"So the question is, if [Cory] Monteith were visiting virtually any other city in Canada, would he have been able to find heroin? Would he have died? I think the likelihood is much lower." -- Licia Corbella, Calgary Herald, July 21, 2013
Meet Licia Corbella, the Calgary columnist who prefers fiction to facts and has no hesitation using the tragic death of Canadian-born Glee star Cory Monteith to attack harm reduction programs in Vancouver that dramatically reduce heroin overdose fatalities.
Corbella apparently lives in a surreal dream world where heroin is only found in Vancouver's Downtown Eastside and even if you want to score smack, you can't -- unless you hang around outside the Insite safe injection site and ask drug users to find you a dealer.
Never mind the fact that Insite and harm reduction strategies like needle exchanges have dramatically cut heroin overdose deaths in Vancouver.
Forget about the fact that every major Canadian and American city have far too many heroin overdose deaths annually, including Calgary -- where a record 16 kilograms of heroin was seized this April -- that's enough for 800,000 doses.
Or that Monteith, who openly and bravely struggled with his addiction issues while trying to help others, died from a fatal combination of alcohol and heroin.
Corbella has rightly been taken to task by many in the media for her lack of research and reliance on hearsay information, leading some to call her opinions on Vancouver ignorant.
Column 'very naïve': chief medical officer
But I'll go further -- it is willful ignorance on Corbella's part to promote her anti-harm reduction position.
You can tell that from her statement Friday to Simi Sara of CKNW radio on what the point of her column was.
"The point was for Vancouver to maybe rethink the whole harm reduction philosophy on the Downtown Eastside. And I don't just mean Insite, I meant the idea of police looking the other way as people openly sell drugs and inject drugs on the street. It's disgusting and it's ruining many lives," Corbella said.
Corbella admitted she had never tried buying heroin in any city and doesn't quote a single research source, but still argued that the drug was easier to procure in Vancouver than anywhere else.
There's no question hard drug use is terribly damaging and potentially fatal. But Corbella deliberately refuses to face the facts, which are easily obtained.
Dr. Patricia Daly, chief medical officer of Vancouver Coastal Health, says Corbella is "very naïve" about heroin availability and harm reduction.
"There wasn't much that was factually correct in her column or in her comments, so it's unfortunate," Daly told Steve Darling on CKNW radio Sunday.
"All the data on the effectiveness of Insite contradicts what was said by this particular columnist," Daly said. "We know that it actually helps people get into addiction treatment.
"Over the last 15 years, we've increased the number of people in drug treatment five times... overdose deaths have gone down, particularly in the vicinity around Insite, we know that there are far fewer people injecting drugs in Vancouver than there were when Insite started," Daly said.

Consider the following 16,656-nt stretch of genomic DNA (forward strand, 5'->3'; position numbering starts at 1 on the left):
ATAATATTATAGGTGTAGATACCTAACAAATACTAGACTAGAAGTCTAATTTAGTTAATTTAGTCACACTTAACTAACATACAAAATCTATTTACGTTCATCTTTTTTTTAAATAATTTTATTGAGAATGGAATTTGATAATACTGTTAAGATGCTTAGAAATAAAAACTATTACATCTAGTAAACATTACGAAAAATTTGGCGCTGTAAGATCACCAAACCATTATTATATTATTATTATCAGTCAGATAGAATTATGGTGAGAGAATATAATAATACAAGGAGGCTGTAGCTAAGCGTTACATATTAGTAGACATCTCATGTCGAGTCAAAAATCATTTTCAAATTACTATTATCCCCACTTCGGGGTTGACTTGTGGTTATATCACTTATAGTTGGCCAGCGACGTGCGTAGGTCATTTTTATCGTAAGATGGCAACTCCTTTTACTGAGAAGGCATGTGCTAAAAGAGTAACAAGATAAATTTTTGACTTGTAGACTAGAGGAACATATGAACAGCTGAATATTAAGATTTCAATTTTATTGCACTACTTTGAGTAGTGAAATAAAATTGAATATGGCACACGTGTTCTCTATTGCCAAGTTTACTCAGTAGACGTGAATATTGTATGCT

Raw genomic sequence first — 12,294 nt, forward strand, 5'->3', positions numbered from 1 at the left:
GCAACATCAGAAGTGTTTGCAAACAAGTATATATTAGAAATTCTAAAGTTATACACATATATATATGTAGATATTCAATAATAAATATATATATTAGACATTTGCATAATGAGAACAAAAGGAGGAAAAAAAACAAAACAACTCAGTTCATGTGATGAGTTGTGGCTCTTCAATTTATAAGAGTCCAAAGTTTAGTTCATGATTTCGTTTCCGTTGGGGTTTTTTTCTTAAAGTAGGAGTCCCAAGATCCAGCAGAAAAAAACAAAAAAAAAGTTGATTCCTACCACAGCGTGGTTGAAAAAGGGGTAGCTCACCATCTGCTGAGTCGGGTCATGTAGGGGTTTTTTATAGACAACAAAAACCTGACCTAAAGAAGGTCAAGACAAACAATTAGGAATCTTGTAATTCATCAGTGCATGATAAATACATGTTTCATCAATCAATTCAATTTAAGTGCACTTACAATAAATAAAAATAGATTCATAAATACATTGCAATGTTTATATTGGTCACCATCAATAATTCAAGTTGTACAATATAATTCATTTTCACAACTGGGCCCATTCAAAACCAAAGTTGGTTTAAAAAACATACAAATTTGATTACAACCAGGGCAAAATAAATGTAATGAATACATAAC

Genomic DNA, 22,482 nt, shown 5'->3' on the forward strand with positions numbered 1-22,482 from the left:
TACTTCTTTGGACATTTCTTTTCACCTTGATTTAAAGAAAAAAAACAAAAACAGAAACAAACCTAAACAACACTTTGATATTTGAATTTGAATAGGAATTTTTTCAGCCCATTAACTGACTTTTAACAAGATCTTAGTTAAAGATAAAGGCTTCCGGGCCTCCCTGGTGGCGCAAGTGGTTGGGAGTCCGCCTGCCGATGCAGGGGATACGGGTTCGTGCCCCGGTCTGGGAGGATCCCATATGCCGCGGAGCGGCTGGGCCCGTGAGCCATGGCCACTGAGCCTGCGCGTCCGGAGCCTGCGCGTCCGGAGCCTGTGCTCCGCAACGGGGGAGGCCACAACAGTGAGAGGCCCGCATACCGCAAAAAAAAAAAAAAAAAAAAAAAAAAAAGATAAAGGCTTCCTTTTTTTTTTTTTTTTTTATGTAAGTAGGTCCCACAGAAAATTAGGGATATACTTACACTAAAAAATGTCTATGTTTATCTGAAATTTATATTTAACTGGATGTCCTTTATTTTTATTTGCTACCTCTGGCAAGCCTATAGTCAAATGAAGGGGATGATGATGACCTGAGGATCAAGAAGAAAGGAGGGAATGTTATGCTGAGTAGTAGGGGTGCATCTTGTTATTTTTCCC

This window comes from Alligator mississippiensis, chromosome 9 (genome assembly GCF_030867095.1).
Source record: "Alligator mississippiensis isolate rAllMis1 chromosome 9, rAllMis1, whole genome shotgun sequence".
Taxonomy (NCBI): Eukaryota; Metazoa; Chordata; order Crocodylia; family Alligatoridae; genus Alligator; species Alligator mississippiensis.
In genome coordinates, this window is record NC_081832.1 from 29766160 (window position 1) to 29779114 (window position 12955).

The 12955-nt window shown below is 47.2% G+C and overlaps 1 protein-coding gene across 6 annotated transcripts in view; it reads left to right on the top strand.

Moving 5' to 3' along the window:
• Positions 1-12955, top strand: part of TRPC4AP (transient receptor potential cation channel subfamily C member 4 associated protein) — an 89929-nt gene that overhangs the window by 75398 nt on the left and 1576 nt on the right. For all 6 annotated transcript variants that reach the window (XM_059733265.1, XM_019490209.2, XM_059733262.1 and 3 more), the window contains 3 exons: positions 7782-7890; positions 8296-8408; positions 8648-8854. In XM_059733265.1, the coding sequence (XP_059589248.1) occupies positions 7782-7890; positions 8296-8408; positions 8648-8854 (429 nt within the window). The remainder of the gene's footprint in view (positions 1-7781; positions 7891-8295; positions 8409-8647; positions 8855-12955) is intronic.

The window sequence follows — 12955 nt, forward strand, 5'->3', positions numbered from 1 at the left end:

"We're also seeing far lower rates of HIV in injection drug users and far lower rates of hepatitis C," Daly said. "Harm reduction is there to prevent people from dying of drug overdoses and prevent them from getting potentially fatal infections while we try and engage them in treatment.
"And it's been unusually successful in doing that. There are many more people in treatment since before we opened Insite," she said.
Insite is a leader
Daly notes that the Fraser Valley -- with no safe injection site and limited harm reduction -- had about 80 overdose deaths versus about 60 in Metro Vancouver, despite the huge different in population, in 2009, the last year with full statistics.
Toronto has a serious overdose deaths problem too, which is why its chief medical officer is calling for a safe injection site pilot project there.
"The reality is that injection drug use is already happening in neighbourhoods across Toronto, in apartments, in alleyways, in washrooms," Dr. David McKeown said in July.
"Society has made significant advances in the past decade in addressing the denial that surrounds mental health. We need the same honesty and openness regarding injection drug use."
Daly says that some of the world's most respected health publications like the New England Journal of Medicine, the British Medical Journal, the Canadian Medical Association Journal and The Lancet have all done the research and found very positive results.
But peer-reviewed medical journals weren't consulted by Corbella, who instead relied on overhearing a single conversation in a restaurant "several years ago" where some young people in Calgary claimed they were planning on going to Insite in Vancouver to try heroin.
When it comes to whose opinion is worth listening to, I'll take Vancouver's medical health officer and esteemed research journals over a nosy Calgary columnist using unsubstantiated overheard gossip to draw sweeping conclusions about Vancouver and harm reduction.
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